We had previously written about Purolite Corporation’s legal malpractice claim against mega-firm Morgan, Lewis & Bockius. The case stems from the firm’s advice on whether Purolite subsidiaries could continue to do business with Cuban companies. Now, after more than two weeks of trial, the case is going to the jury. And the entire case may come down to whether Purolite filed its legal malpractice claim within the statute of limitations.
The limitations question is interesting. The company and its owners were the subject of criminal investigations about the transactions for years. But during those investigations, the firm allegedly continued to represent the company and the brothers and continued to advise the company and the brothers that the transactions were acceptable. The plaintiffs claimed that they didn’t discover the advice was wrong until a judge finally rejected their defenses.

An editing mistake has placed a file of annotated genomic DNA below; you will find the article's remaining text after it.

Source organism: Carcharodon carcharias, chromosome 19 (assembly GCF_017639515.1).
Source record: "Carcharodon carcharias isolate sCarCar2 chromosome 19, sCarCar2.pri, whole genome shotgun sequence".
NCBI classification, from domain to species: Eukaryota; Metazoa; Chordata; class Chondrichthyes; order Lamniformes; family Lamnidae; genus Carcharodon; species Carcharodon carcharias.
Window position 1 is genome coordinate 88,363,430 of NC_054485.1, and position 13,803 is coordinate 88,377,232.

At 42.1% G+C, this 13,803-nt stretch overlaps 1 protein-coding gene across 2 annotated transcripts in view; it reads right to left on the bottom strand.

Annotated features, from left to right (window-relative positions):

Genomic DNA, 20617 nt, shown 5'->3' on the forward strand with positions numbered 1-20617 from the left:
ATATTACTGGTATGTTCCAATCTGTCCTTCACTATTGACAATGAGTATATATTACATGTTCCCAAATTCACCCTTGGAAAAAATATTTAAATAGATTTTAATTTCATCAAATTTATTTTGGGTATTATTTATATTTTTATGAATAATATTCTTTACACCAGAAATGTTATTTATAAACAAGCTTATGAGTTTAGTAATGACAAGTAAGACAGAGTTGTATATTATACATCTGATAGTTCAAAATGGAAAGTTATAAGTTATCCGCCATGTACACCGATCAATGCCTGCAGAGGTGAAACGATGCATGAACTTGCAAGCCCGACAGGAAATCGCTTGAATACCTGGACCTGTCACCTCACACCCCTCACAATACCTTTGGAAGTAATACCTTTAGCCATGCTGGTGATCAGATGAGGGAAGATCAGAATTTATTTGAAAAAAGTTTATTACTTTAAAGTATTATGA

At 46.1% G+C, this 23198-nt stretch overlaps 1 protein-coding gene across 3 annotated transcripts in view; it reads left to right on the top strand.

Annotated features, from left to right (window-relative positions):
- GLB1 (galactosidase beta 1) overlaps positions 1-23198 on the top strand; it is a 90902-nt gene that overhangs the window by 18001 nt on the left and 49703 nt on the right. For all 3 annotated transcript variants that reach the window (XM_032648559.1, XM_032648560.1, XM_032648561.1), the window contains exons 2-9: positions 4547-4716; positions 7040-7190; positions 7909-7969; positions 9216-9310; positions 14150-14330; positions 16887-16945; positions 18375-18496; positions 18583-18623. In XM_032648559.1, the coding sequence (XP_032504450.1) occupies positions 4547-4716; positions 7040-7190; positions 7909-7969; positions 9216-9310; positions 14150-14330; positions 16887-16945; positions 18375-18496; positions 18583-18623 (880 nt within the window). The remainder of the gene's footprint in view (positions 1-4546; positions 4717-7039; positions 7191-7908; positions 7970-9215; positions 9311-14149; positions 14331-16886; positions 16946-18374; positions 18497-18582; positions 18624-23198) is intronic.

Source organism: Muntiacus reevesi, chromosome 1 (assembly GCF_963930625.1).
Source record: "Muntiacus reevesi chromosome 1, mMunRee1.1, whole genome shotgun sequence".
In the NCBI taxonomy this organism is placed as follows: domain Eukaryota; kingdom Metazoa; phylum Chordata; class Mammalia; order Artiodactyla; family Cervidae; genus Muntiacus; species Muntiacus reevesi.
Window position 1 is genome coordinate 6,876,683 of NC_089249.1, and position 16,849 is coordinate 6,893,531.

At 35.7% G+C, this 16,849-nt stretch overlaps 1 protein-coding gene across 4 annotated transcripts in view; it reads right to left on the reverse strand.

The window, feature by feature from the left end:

It is hard to determine how the case would turn out in Texas, which has a tolling provision for litigation that says the statute of limitations does not begin to run as long as the attorneys continue to represent the client in the litigation. The rationale behind the rule is that the client should not be forced to take inconsistent positions in the underlying case and in the legal malpractice case. As long as the underlying case is ongoing, the client must take the position that the client’s contentions are correct and that the client should prevail. Forcing the client to sue his or her attorney at the same time, where the client would claim that the attorney’s arguments are wrong, could force the client to take inconsistent positions. I have never researched whether such a tolling would occur if the lawyer continues to represent the client in a criminal investigation, but the rationale would certainly apply in the criminal context as well.
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